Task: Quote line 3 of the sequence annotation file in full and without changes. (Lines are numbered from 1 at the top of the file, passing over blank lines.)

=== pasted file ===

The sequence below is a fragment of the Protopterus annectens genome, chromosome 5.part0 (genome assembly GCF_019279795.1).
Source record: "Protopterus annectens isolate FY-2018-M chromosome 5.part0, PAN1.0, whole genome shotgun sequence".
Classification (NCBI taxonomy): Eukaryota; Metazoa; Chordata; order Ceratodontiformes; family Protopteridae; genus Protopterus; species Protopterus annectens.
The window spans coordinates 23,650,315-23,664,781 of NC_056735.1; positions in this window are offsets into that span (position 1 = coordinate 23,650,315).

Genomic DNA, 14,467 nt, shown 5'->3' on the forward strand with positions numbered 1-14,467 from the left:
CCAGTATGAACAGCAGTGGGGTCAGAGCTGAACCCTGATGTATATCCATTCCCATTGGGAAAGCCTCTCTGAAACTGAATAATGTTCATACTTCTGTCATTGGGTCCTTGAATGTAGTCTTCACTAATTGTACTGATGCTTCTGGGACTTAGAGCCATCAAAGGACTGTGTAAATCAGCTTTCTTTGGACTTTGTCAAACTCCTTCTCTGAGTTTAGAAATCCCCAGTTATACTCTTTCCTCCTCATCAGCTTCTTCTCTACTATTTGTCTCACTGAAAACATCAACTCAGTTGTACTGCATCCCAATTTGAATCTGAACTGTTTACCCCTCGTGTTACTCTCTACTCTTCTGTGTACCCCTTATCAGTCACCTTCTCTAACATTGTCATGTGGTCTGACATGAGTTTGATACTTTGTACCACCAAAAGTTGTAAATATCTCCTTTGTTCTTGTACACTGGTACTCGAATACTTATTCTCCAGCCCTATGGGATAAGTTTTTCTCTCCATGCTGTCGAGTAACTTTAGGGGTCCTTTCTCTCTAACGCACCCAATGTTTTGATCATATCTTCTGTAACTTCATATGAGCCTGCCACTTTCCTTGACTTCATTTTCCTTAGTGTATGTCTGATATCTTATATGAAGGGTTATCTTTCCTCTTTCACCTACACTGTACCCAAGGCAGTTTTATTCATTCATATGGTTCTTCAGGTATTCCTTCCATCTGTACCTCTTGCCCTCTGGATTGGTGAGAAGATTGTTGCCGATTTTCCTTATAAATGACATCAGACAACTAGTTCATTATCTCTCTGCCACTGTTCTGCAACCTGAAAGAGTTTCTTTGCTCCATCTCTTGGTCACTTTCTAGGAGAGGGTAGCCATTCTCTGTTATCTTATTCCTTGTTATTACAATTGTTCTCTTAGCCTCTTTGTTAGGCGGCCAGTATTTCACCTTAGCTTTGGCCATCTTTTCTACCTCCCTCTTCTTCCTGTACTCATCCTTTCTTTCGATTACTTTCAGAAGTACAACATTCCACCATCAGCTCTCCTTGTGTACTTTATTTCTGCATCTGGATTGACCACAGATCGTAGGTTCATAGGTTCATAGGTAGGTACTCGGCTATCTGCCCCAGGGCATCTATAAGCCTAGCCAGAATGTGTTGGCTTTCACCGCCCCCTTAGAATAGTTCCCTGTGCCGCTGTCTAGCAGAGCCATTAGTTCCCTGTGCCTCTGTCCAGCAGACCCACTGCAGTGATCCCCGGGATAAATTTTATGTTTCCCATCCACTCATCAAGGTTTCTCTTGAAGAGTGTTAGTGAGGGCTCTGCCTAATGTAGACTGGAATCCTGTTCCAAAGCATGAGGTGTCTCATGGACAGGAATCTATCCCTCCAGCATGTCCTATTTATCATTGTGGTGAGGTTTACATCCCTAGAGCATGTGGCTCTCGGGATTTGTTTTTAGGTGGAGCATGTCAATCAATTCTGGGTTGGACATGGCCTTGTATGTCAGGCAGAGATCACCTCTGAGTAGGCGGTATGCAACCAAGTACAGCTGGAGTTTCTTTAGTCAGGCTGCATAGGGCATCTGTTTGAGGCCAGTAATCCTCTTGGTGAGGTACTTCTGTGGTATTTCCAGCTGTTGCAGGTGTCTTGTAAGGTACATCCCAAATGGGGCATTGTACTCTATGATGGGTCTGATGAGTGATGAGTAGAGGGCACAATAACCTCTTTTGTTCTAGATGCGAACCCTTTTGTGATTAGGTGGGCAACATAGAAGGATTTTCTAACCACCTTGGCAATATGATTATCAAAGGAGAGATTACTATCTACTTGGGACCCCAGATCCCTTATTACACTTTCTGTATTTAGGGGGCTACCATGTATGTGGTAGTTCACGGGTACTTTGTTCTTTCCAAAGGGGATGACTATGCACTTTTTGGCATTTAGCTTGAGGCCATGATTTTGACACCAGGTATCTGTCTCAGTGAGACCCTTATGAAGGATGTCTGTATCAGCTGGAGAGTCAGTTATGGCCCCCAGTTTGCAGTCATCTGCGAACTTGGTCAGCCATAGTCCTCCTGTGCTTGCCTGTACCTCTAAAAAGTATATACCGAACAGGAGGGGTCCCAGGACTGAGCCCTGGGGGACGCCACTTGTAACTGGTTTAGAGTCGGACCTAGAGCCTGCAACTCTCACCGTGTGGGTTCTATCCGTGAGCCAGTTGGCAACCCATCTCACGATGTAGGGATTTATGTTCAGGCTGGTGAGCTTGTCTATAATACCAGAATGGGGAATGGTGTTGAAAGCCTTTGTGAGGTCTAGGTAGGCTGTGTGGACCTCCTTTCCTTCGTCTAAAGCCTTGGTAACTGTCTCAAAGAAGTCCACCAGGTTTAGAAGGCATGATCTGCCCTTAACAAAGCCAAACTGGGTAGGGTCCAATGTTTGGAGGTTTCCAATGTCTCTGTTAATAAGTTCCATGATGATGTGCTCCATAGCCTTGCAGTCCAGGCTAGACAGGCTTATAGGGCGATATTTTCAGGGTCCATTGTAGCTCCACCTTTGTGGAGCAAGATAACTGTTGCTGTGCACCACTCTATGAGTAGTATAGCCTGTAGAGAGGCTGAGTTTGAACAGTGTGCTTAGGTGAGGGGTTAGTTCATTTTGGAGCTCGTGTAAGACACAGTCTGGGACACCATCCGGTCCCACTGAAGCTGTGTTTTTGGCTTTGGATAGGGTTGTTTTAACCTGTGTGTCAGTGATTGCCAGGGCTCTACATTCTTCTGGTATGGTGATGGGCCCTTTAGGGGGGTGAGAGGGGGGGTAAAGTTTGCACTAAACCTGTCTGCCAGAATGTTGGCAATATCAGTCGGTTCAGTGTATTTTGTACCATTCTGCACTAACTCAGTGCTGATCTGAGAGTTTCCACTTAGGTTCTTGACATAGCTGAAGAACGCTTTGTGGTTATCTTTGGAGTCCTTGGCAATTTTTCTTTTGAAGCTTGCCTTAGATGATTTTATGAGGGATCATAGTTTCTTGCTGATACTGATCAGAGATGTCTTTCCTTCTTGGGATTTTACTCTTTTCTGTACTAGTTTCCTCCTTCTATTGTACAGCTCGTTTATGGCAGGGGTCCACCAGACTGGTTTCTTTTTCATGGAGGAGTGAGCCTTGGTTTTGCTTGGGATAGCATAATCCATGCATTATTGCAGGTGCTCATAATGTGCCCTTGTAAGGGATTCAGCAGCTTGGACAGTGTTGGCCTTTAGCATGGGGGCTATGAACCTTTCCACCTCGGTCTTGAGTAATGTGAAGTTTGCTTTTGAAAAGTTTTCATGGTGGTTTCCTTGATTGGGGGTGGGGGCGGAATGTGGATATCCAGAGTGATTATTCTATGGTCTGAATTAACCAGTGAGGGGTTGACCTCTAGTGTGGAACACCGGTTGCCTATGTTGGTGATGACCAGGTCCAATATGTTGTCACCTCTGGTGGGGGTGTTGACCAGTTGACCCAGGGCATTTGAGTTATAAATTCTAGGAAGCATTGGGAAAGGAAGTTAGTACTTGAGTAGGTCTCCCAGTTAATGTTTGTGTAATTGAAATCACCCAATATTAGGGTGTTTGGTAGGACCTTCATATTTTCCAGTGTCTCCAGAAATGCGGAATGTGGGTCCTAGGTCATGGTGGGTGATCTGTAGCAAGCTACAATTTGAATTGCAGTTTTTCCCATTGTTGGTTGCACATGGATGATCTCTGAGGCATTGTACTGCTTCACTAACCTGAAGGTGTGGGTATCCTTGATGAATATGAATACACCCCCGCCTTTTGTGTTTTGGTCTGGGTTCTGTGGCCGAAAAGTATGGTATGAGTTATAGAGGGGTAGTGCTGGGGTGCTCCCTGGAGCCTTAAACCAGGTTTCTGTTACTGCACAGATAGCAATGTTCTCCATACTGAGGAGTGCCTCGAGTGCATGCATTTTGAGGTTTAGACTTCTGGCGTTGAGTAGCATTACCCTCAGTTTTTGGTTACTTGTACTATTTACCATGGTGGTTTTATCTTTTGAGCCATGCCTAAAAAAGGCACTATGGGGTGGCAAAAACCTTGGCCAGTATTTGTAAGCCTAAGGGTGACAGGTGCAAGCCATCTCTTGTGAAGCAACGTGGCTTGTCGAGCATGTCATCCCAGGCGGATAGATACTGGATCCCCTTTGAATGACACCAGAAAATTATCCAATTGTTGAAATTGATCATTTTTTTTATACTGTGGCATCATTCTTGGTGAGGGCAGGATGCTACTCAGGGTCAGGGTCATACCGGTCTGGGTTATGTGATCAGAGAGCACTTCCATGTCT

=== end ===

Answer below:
Classification (NCBI taxonomy): Eukaryota; Metazoa; Chordata; order Ceratodontiformes; family Protopteridae; genus Protopterus; species Protopterus annectens.